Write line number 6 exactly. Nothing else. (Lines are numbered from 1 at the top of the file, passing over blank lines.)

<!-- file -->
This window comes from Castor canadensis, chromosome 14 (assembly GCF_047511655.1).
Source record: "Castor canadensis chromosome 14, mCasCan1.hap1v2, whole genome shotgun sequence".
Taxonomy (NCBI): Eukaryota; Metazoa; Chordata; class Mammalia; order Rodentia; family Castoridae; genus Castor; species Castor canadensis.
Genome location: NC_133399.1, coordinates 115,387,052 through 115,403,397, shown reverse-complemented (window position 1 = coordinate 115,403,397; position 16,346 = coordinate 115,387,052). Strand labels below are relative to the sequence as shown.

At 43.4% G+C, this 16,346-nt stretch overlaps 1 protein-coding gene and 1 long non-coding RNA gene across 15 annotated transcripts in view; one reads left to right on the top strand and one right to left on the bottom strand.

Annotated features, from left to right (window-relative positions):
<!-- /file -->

Annotated features, from left to right (window-relative positions):